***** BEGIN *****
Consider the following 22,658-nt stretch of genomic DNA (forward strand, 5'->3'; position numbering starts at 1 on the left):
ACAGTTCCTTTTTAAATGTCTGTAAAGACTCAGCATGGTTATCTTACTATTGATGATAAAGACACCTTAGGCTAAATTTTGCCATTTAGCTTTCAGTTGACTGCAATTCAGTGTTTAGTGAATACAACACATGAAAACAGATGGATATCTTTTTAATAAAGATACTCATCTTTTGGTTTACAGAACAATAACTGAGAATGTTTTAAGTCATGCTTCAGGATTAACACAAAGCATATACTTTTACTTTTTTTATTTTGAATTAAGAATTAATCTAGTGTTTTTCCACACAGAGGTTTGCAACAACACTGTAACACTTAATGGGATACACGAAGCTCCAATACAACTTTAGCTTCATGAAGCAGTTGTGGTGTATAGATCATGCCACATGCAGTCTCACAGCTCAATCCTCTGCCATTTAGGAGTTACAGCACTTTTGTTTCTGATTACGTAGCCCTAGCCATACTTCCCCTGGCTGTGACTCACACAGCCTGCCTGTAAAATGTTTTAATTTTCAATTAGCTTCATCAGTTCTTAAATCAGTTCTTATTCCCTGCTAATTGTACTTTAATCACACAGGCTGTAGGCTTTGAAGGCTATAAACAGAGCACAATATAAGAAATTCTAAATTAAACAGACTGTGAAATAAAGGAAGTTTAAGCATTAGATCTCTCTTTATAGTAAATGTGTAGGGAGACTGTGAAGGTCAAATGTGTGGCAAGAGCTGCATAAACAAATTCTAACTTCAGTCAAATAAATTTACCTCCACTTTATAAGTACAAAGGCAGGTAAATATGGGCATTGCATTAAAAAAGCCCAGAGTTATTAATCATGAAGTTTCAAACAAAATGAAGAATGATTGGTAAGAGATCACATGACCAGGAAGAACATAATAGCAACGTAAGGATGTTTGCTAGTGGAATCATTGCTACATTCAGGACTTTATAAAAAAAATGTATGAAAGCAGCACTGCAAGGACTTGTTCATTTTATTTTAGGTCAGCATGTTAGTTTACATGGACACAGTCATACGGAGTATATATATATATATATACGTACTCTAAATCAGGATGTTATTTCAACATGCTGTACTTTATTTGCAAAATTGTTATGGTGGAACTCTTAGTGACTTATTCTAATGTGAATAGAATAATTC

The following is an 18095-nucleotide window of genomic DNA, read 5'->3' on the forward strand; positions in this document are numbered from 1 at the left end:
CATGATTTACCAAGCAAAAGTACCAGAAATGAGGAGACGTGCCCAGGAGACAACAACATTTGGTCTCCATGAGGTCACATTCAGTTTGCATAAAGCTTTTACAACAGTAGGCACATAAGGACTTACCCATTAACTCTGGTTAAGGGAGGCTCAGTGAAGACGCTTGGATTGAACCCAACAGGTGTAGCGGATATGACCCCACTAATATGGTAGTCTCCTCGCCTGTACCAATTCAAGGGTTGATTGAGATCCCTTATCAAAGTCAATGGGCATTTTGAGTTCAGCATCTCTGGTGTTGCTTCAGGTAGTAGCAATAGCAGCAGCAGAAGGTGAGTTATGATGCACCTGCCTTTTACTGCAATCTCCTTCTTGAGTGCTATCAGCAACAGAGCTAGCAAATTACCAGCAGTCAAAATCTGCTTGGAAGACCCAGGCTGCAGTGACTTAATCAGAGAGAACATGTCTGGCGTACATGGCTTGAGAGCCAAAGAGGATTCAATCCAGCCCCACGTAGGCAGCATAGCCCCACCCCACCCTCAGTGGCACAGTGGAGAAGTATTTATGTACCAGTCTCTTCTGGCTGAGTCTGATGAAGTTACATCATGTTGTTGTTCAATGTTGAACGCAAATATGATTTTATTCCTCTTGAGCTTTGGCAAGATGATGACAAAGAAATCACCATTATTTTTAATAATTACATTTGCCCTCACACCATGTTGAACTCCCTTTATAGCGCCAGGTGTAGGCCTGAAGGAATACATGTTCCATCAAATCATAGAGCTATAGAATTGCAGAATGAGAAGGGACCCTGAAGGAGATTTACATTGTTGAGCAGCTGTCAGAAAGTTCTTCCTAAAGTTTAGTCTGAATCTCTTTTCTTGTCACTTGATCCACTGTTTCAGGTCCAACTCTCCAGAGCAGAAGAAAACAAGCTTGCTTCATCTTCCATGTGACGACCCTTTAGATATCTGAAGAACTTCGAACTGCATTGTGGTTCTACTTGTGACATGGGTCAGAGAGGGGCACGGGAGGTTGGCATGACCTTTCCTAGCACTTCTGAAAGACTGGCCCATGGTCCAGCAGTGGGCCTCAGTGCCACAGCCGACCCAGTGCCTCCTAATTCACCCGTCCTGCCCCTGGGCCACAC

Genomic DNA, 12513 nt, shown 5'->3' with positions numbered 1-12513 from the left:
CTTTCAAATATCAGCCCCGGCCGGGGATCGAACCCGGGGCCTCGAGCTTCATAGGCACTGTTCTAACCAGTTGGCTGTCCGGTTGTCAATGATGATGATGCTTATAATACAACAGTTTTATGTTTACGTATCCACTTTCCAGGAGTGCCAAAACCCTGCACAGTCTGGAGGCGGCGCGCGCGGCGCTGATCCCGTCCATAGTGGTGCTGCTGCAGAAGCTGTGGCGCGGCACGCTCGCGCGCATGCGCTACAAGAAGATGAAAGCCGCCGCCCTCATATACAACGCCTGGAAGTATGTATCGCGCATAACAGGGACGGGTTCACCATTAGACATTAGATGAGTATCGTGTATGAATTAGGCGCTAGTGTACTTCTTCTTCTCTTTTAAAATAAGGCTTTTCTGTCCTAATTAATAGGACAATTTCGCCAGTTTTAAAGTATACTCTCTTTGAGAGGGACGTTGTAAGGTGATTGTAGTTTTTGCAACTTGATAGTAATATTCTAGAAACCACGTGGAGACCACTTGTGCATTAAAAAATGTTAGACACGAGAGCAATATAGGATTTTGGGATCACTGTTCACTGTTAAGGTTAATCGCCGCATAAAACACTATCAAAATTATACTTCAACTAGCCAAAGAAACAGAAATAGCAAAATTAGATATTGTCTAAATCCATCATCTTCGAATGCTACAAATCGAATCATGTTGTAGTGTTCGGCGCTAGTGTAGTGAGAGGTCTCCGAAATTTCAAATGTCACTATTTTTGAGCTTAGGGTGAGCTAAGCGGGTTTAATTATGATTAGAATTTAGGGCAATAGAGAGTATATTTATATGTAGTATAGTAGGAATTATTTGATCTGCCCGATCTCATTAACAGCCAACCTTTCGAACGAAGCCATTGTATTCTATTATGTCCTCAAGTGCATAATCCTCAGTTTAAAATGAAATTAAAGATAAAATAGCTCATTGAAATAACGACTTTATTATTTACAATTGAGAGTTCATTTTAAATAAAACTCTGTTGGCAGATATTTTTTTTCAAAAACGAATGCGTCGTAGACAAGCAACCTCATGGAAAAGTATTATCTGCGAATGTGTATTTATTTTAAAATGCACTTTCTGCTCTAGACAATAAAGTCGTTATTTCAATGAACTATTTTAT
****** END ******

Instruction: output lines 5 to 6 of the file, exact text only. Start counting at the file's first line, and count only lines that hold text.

Genomic DNA, 12513 nt, shown 5'->3' with positions numbered 1-12513 from the left:
CTTTCAAATATCAGCCCCGGCCGGGGATCGAACCCGGGGCCTCGAGCTTCATAGGCACTGTTCTAACCAGTTGGCTGTCCGGTTGTCAATGATGATGATGCTTATAATACAACAGTTTTATGTTTACGTATCCACTTTCCAGGAGTGCCAAAACCCTGCACAGTCTGGAGGCGGCGCGCGCGGCGCTGATCCCGTCCATAGTGGTGCTGCTGCAGAAGCTGTGGCGCGGCACGCTCGCGCGCATGCGCTACAAGAAGATGAAAGCCGCCGCCCTCATATACAACGCCTGGAAGTATGTATCGCGCATAACAGGGACGGGTTCACCATTAGACATTAGATGAGTATCGTGTATGAATTAGGCGCTAGTGTACTTCTTCTTCTCTTTTAAAATAAGGCTTTTCTGTCCTAATTAATAGGACAATTTCGCCAGTTTTAAAGTATACTCTCTTTGAGAGGGACGTTGTAAGGTGATTGTAGTTTTTGCAACTTGATAGTAATATTCTAGAAACCACGTGGAGACCACTTGTGCATTAAAAAATGTTAGACACGAGAGCAATATAGGATTTTGGGATCACTGTTCACTGTTAAGGTTAATCGCCGCATAAAACACTATCAAAATTATACTTCAACTAGCCAAAGAAACAGAAATAGCAAAATTAGATATTGTCTAAATCCATCATCTTCGAATGCTACAAATCGAATCATGTTGTAGTGTTCGGCGCTAGTGTAGTGAGAGGTCTCCGAAATTTCAAATGTCACTATTTTTGAGCTTAGGGTGAGCTAAGCGGGTTTAATTATGATTAGAATTTAGGGCAATAGAGAGTATATTTATATGTAGTATAGTAGGAATTATTTGATCTGCCCGATCTCATTAACAGCCAACCTTTCGAACGAAGCCATTGTATTCTATTATGTCCTCAAGTGCATAATCCTCAGTTTAAAATGAAATTAAAGATAAAATAGCTCATTGAAATAACGACTTTATTATTTACAATTGAGAGTTCATTTTAAATAAAACTCTGTTGGCAGATATTTTTTTTCAAAAACGAATGCGTCGTAGACAAGCAACCTCATGGAAAAGTATTATCTGCGAATGTGTATTTATTTTAAAATGCACTTTCTGCTCTAGACAATAAAGTCGTTATTTCAATGAACTATTTTAT